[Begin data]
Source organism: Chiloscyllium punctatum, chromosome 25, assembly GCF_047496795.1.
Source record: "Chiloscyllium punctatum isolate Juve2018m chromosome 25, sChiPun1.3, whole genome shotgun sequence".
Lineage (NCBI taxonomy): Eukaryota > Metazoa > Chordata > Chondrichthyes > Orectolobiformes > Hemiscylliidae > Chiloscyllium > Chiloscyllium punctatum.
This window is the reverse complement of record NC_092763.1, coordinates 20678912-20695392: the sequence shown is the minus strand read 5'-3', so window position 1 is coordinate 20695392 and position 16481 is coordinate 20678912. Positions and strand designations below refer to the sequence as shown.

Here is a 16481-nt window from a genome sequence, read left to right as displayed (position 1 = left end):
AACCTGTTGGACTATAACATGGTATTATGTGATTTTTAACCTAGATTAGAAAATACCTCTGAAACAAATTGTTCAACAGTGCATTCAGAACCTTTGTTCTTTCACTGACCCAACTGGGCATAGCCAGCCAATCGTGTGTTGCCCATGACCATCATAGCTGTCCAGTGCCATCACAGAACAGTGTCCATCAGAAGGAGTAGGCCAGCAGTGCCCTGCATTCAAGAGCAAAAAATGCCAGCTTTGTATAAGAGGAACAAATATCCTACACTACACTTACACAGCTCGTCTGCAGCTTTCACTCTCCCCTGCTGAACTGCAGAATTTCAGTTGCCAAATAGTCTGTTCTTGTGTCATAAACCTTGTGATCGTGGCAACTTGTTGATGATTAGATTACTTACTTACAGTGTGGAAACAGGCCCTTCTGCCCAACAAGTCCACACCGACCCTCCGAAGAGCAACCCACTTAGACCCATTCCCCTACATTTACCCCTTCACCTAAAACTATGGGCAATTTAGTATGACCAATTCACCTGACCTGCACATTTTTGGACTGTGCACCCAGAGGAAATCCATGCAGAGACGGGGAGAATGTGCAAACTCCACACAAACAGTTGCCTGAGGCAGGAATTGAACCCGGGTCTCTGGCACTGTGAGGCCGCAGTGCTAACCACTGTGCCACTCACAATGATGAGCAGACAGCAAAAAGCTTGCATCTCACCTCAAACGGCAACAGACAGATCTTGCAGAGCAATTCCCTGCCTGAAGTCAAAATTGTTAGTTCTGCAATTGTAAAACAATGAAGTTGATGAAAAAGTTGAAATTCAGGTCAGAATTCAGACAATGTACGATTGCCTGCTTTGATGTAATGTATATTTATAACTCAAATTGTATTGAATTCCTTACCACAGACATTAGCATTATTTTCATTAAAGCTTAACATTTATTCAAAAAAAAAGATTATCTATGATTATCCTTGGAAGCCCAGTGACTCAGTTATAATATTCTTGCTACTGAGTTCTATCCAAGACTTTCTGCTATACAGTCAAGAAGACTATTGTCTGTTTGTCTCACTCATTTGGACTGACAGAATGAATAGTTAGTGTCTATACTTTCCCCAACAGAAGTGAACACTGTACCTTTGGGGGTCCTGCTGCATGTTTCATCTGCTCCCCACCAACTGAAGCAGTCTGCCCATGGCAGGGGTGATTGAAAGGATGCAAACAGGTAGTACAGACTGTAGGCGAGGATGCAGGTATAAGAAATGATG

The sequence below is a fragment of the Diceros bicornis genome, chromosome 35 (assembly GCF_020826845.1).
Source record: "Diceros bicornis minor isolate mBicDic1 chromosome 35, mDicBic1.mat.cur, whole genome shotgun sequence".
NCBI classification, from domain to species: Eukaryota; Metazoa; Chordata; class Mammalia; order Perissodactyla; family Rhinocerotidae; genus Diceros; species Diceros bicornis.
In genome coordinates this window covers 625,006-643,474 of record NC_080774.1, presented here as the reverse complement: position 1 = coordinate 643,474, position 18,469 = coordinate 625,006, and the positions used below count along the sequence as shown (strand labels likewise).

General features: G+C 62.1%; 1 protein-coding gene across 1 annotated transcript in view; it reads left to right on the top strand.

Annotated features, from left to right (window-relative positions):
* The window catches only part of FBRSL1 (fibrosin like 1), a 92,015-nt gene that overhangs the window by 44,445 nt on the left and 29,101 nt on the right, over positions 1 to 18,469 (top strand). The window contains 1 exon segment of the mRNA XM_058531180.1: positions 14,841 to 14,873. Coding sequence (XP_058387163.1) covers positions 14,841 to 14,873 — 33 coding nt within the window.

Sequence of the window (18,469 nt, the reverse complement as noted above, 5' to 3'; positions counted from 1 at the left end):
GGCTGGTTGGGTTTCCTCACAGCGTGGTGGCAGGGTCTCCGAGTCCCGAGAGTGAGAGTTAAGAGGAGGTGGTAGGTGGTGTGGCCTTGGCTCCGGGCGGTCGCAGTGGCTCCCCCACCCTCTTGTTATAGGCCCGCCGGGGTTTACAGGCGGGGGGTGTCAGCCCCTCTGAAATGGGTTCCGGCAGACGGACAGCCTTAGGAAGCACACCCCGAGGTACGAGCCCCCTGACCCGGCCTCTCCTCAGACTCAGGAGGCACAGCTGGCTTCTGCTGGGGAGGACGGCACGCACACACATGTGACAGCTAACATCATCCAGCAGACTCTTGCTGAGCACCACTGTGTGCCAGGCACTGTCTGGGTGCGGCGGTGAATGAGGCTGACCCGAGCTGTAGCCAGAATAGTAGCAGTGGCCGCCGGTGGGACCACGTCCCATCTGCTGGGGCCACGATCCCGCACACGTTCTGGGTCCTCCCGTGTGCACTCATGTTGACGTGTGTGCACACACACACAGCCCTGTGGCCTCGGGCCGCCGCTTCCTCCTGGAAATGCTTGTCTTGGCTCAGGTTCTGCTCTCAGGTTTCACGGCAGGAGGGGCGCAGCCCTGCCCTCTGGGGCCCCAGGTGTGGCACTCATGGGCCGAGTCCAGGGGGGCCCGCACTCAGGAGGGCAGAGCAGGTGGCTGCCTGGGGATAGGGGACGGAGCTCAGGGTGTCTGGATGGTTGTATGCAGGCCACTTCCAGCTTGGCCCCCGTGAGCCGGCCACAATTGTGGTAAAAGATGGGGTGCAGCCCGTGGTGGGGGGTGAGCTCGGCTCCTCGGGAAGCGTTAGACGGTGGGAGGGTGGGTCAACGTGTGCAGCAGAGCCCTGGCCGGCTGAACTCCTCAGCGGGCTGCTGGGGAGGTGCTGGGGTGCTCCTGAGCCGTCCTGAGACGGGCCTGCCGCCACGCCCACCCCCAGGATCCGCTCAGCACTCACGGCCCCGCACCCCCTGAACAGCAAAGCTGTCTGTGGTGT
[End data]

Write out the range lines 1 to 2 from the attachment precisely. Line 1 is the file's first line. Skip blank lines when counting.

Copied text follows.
Source organism: Chiloscyllium punctatum, chromosome 25, assembly GCF_047496795.1.
Source record: "Chiloscyllium punctatum isolate Juve2018m chromosome 25, sChiPun1.3, whole genome shotgun sequence".